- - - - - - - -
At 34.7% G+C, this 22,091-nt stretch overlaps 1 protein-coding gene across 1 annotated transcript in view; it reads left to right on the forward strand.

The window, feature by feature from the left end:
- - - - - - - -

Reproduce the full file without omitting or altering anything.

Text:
At 34.7% G+C, this 22,091-nt stretch overlaps 1 protein-coding gene across 1 annotated transcript in view; it reads left to right on the forward strand.

The window, feature by feature from the left end: